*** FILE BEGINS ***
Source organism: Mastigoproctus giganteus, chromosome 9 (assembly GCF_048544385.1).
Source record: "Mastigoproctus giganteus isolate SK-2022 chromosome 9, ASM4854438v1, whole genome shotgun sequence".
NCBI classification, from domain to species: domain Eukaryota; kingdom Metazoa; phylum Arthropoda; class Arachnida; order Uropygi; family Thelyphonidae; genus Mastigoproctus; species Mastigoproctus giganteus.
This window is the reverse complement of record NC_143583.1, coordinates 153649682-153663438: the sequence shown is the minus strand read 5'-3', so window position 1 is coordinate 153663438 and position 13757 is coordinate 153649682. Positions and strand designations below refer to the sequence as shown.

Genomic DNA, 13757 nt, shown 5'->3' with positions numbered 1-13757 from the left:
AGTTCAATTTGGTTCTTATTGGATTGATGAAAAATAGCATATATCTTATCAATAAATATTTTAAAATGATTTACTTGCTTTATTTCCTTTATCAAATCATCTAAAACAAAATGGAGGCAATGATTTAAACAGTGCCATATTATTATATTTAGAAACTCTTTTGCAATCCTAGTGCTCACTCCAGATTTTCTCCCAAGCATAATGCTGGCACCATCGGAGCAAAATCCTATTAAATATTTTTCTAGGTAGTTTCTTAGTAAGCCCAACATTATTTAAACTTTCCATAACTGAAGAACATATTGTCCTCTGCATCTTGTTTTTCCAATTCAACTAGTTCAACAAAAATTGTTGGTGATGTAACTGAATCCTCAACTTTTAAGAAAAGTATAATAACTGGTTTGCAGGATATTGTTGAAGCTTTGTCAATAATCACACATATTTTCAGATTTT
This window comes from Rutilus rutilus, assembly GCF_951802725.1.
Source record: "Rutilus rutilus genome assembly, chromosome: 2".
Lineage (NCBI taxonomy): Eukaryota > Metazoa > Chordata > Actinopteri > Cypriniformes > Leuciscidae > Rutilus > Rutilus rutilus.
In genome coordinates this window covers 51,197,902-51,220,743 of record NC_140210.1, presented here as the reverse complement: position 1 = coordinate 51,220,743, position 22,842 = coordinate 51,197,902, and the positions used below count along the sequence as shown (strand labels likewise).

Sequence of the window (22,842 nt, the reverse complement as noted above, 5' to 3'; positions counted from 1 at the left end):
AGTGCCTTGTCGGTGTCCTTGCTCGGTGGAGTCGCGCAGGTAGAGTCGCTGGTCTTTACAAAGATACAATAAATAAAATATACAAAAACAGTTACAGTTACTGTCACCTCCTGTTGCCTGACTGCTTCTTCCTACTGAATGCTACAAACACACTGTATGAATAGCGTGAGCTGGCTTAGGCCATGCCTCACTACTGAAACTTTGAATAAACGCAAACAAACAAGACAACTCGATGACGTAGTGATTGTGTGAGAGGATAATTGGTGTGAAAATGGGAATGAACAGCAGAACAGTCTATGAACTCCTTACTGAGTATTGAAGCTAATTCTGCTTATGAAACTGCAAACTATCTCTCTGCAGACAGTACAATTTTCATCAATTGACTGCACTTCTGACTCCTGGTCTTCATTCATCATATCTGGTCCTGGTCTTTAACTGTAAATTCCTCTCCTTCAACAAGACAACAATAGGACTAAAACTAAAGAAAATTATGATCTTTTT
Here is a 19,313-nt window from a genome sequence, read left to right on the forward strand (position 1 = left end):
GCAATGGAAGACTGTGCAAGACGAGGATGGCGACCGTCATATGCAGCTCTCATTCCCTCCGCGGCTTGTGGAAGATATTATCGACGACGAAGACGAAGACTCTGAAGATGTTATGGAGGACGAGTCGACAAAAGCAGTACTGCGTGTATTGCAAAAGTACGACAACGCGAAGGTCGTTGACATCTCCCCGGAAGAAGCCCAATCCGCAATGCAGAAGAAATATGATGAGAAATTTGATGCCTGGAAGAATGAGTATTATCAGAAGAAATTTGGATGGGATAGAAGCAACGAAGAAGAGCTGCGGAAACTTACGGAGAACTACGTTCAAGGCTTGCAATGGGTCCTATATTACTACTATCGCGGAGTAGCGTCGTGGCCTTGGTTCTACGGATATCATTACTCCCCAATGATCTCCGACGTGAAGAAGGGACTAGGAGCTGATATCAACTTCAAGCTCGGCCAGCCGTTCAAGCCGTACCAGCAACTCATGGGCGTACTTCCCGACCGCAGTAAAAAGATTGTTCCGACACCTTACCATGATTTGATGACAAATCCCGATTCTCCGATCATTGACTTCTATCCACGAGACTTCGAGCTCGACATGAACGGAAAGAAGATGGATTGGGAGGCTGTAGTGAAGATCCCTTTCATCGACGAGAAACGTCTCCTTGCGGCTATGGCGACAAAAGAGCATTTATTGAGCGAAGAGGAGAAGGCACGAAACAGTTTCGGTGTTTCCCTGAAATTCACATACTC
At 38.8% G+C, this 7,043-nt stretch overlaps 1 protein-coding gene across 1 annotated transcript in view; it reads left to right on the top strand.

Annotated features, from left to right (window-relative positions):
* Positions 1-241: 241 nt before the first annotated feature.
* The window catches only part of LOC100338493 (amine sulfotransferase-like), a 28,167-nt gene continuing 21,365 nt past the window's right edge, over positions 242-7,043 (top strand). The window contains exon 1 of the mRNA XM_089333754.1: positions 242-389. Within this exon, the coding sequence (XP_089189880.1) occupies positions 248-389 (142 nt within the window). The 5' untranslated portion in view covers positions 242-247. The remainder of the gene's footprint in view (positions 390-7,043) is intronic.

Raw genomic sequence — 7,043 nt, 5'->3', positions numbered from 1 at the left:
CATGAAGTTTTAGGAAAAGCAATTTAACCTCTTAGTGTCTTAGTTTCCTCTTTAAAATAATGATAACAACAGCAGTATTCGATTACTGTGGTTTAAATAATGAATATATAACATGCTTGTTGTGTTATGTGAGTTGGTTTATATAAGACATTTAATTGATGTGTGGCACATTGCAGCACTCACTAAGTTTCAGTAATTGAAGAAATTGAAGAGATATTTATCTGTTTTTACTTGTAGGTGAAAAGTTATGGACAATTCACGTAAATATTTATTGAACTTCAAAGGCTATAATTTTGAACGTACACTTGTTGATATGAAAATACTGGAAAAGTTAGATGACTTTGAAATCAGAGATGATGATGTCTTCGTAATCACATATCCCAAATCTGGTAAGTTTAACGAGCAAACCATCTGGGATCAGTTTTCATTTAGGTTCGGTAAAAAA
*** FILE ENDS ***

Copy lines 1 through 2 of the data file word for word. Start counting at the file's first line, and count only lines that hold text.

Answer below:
Source organism: Mastigoproctus giganteus, chromosome 9 (assembly GCF_048544385.1).
Source record: "Mastigoproctus giganteus isolate SK-2022 chromosome 9, ASM4854438v1, whole genome shotgun sequence".